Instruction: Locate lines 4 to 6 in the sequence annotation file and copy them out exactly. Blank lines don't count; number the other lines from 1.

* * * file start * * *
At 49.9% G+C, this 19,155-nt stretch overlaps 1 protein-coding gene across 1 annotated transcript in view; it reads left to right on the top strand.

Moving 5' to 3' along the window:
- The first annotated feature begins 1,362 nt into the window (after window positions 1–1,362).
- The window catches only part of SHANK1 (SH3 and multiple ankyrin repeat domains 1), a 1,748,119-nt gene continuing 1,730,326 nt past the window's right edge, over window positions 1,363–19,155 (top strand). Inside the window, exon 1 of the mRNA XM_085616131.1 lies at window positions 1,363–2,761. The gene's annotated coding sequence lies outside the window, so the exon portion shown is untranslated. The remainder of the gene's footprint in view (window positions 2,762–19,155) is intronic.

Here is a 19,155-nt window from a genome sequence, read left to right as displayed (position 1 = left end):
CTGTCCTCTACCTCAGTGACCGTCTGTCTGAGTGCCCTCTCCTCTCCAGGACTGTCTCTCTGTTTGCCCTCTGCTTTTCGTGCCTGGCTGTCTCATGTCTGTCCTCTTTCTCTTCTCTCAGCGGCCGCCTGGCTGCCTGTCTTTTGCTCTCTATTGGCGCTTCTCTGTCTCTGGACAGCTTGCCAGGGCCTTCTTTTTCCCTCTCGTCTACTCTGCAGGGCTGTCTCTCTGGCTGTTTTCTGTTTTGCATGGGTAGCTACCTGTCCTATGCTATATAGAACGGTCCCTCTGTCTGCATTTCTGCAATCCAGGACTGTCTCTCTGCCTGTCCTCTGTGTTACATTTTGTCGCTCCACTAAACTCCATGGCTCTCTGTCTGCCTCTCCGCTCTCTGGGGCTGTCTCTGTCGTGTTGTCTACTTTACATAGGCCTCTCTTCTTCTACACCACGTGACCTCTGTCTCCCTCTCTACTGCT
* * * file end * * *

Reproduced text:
- The window catches only part of SHANK1 (SH3 and multiple ankyrin repeat domains 1), a 1,748,119-nt gene continuing 1,730,326 nt past the window's right edge, over window positions 1,363–19,155 (top strand). Inside the window, exon 1 of the mRNA XM_085616131.1 lies at window positions 1,363–2,761. The gene's annotated coding sequence lies outside the window, so the exon portion shown is untranslated. The remainder of the gene's footprint in view (window positions 2,762–19,155) is intronic.

Here is a 19,155-nt window from a genome sequence, read left to right as displayed (position 1 = left end):
CTGTCCTCTACCTCAGTGACCGTCTGTCTGAGTGCCCTCTCCTCTCCAGGACTGTCTCTCTGTTTGCCCTCTGCTTTTCGTGCCTGGCTGTCTCATGTCTGTCCTCTTTCTCTTCTCTCAGCGGCCGCCTGGCTGCCTGTCTTTTGCTCTCTATTGGCGCTTCTCTGTCTCTGGACAGCTTGCCAGGGCCTTCTTTTTCCCTCTCGTCTACTCTGCAGGGCTGTCTCTCTGGCTGTTTTCTGTTTTGCATGGGTAGCTACCTGTCCTATGCTATATAGAACGGTCCCTCTGTCTGCATTTCTGCAATCCAGGACTGTCTCTCTGCCTGTCCTCTGTGTTACATTTTGTCGCTCCACTAAACTCCATGGCTCTCTGTCTGCCTCTCCGCTCTCTGGGGCTGTCTCTGTCGTGTTGTCTACTTTACATAGGCCTCTCTTCTTCTACACCACGTGACCTCTGTCTCCCTCTCTACTGCT